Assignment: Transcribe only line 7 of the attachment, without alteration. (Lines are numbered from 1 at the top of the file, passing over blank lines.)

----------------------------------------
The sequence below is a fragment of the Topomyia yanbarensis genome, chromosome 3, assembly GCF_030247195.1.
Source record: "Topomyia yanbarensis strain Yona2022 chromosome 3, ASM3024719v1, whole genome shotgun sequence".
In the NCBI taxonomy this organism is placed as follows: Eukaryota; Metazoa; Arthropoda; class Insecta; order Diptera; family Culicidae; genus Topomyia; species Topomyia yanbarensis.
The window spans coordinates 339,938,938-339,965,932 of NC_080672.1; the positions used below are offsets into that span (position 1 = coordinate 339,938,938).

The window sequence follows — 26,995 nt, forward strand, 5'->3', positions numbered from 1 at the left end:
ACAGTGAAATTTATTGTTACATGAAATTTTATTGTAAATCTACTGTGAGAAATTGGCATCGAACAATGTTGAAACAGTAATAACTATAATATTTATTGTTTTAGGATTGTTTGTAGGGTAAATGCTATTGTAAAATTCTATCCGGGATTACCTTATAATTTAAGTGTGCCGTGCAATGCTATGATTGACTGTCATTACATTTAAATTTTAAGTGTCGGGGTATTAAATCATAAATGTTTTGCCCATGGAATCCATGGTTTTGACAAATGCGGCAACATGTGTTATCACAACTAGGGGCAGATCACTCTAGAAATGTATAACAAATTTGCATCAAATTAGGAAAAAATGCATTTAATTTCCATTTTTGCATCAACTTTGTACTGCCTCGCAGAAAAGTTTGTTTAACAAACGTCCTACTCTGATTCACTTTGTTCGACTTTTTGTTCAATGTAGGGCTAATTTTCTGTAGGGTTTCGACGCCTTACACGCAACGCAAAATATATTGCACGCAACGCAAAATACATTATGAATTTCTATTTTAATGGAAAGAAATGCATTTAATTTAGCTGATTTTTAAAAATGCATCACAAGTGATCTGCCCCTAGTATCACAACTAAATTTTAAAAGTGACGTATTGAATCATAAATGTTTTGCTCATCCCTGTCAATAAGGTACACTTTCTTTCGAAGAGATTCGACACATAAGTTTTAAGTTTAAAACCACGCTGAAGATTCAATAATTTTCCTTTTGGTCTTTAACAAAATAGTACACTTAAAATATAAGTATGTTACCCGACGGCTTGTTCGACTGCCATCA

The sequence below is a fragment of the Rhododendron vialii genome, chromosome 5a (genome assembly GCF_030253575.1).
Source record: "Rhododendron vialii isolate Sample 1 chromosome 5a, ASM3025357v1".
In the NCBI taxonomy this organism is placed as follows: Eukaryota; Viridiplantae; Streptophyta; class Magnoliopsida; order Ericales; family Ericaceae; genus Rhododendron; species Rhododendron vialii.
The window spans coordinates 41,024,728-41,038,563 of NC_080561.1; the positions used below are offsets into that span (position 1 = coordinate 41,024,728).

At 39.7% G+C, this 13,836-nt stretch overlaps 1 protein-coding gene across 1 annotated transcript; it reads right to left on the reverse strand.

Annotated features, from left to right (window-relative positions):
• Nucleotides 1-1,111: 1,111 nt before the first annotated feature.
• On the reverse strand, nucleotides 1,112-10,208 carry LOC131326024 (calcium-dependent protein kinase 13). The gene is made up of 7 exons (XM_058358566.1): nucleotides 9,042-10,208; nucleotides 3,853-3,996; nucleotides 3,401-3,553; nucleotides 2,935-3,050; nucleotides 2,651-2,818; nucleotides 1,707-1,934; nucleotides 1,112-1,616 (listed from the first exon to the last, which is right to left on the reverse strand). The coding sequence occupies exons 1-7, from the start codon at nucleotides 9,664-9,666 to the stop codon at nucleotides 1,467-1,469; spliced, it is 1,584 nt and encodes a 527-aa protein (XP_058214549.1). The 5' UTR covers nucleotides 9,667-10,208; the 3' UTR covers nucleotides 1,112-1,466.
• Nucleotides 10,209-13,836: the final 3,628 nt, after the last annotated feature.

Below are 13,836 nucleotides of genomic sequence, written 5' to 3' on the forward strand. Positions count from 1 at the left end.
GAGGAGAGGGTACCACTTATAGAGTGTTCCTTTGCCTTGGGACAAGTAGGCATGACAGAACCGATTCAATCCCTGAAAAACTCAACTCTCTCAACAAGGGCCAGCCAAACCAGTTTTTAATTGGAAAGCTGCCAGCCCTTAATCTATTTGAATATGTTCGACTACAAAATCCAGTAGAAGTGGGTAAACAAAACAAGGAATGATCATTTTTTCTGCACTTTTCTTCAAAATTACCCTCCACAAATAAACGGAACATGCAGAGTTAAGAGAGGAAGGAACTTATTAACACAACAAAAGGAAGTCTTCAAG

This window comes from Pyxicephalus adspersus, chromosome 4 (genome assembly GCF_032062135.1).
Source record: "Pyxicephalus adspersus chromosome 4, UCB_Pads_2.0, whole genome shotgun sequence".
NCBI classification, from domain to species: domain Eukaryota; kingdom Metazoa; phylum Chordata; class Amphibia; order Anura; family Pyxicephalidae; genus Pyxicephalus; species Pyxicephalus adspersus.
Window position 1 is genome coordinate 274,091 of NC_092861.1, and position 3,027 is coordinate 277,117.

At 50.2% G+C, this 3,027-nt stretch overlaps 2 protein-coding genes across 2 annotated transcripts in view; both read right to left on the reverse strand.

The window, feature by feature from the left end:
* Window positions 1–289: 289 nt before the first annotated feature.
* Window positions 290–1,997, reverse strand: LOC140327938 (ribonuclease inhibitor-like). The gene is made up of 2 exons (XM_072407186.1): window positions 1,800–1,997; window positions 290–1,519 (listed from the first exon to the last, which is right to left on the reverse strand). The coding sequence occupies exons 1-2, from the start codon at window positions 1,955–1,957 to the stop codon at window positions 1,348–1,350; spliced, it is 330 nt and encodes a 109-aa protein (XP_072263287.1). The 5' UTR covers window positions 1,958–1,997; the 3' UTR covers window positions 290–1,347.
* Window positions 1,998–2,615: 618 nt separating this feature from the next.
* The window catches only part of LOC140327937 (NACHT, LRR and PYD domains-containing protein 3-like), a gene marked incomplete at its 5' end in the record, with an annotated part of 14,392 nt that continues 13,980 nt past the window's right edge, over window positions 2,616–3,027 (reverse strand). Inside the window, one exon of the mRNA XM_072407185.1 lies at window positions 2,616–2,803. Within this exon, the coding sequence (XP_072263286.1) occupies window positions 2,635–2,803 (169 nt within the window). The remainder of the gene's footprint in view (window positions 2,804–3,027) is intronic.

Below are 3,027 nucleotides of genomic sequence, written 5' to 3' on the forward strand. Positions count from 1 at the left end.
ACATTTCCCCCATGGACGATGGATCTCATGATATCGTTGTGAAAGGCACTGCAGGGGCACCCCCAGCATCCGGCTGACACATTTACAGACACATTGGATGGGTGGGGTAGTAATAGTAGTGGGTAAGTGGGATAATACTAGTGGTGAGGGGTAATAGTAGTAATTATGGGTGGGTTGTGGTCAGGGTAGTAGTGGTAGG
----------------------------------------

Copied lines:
The sequence below is a fragment of the Rhododendron vialii genome, chromosome 5a (genome assembly GCF_030253575.1).